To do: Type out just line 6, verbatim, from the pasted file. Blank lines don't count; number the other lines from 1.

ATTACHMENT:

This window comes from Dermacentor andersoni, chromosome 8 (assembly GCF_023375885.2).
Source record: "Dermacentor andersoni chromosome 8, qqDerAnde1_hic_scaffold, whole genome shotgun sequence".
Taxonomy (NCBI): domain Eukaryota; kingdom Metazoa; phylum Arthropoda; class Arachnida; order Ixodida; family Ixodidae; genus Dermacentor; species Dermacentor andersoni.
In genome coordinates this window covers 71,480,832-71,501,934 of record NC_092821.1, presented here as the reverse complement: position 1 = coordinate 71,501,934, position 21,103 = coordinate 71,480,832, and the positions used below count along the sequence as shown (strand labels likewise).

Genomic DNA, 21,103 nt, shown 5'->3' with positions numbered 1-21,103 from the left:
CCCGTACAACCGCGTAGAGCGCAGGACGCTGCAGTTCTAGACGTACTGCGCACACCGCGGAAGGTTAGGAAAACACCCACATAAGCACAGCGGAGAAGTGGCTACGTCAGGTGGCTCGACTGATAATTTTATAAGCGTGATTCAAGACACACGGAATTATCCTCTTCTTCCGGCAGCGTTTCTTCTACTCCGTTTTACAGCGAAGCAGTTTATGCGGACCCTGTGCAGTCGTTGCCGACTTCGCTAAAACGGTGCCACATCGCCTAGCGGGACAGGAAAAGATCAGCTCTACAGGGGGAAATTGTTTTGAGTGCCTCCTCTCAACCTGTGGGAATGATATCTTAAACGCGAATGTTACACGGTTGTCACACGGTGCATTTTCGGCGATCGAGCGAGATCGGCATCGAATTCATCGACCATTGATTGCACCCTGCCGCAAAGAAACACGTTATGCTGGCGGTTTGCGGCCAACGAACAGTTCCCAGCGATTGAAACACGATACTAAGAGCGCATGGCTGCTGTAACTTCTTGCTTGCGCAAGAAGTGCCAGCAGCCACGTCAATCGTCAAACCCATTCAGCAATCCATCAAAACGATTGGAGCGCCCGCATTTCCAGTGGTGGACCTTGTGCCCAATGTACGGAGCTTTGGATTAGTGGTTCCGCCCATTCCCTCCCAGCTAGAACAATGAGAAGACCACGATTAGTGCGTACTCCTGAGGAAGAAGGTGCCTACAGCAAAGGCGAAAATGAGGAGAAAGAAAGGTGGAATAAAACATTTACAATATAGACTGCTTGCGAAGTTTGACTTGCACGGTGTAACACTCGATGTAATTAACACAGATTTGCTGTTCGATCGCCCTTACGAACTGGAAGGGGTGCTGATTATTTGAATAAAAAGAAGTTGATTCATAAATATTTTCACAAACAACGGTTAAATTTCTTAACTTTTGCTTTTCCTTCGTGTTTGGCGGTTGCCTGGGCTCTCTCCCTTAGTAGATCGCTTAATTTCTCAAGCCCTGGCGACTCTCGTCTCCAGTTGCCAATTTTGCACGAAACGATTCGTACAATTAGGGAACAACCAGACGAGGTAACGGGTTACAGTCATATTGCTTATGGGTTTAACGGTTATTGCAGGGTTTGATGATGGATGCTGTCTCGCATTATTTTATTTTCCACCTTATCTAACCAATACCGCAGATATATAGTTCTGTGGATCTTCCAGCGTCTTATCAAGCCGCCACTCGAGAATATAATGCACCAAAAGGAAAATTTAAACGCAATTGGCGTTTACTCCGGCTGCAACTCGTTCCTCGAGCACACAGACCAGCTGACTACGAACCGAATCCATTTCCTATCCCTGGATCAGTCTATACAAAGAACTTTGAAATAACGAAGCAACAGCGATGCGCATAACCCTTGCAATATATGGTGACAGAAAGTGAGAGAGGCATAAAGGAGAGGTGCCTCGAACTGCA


CCCGTACAACCGCGTAGAGCGCAGGACGCTGCAGTTCTAGACGTACTGCGCACACCGCGGAAGGTTAGGAAAACACCCACATAAGCACAGCGGAGAAGTGGCTACGTCAGGTGGCTCGACTGATAATTTTATAAGCGTGATTCAAGACACACGGAATTATCCTCTTCTTCCGGCAGCGTTTCTTCTACTCCGTTTTACAGCGAAGCAGTTTATGCGGACCCTGTGCAGTCGTTGCCGACTTCGCTAAAACGGTGCCACATCGCCTAGCGGGACAGGAAAAGATCAGCTCTACAGGGGGAAATTGTTTTGAGTGCCTCCTCTCAACCTGTGGGAATGATATCTTAAACGCGAATGTTACACGGTTGTCACACGGTGCATTTTCGGCGATCGAGCGAGATCGGCATCGAATTCATCGACCATTGATTGCACCCTGCCGCAAAGAAACACGTTATGCTGGCGGTTTGCGGCCAACGAACAGTTCCCAGCGATTGAAACACGATACTAAGAGCGCATGGCTGCTGTAACTTCTTGCTTGCGCAAGAAGTGCCAGCAGCCACGTCAATCGTCAAACCCATTCAGCAATCCATCAAAACGATTGGAGCGCCCGCATTTCCAGTGGTGGACCTTGTGCCCAATGTACGGAGCTTTGGATTAGTGGTTCCGCCCATTCCCTCCCAGCTAGAACAATGAGAAGACCACGATTAGTGCGTACTCCTGAGGAAGAAGGTGCCTACAGCAAAGGCGAAAATGAGGAGAAAGAAAGGTGGAATAAAACATTTACAATATAGACTGCTTGCGAAGTTTGACTTGCACGGTGTAACACTCGATGTAATTAACACAGATTTGCTGTTCGATCGCCCTTACGAACTGGAAGGGGTGCTGATTATTTGAATAAAAAGAAGTTGATTCATAAATATTTTCACAAACAACGGTTAAATTTCTTAACTTTTGCTTTTCCTTCGTGTTTGGCGGTTGCCTGGGCTCTCTCCCTTAGTAGATCGCTTAATTTCTCAAGCCCTGGCGACTCTCGTCTCCAGTTGCCAATTTTGCACGAAACGATTCGTACAATTAGGGAACAACCAGACGAGGTAACGGGTTACAGTCATATTGCTTATGGGTTTAACGGTTATTGCAGGGTTTGATGATGGATGCTGTCTCGCATTATTTTATTTTCCACCTTATCTAACCAATACCGCAGATATATAGTTCTGTGGATCTTCCAGCGTCTTATCAAGCCGCCACTCGAGAATATAATGCACCAAAAGGAAAATTTAAACGCAATTGGCGTTTACTCCGGCTGCAACTCGTTCCTCGAGCACACAGACCAGCTGACTACGAACCGAATCCATTTCCTATCCCTGGATCAGTCTATACAAAGAACTTTGAAATAACGAAGCAACAGCGATGCGCATAACCCTTGCAATATATGGTGACAGAAAGTGAGAGAGGCATAAAGGAGAGGTGCCTCGAACTGCA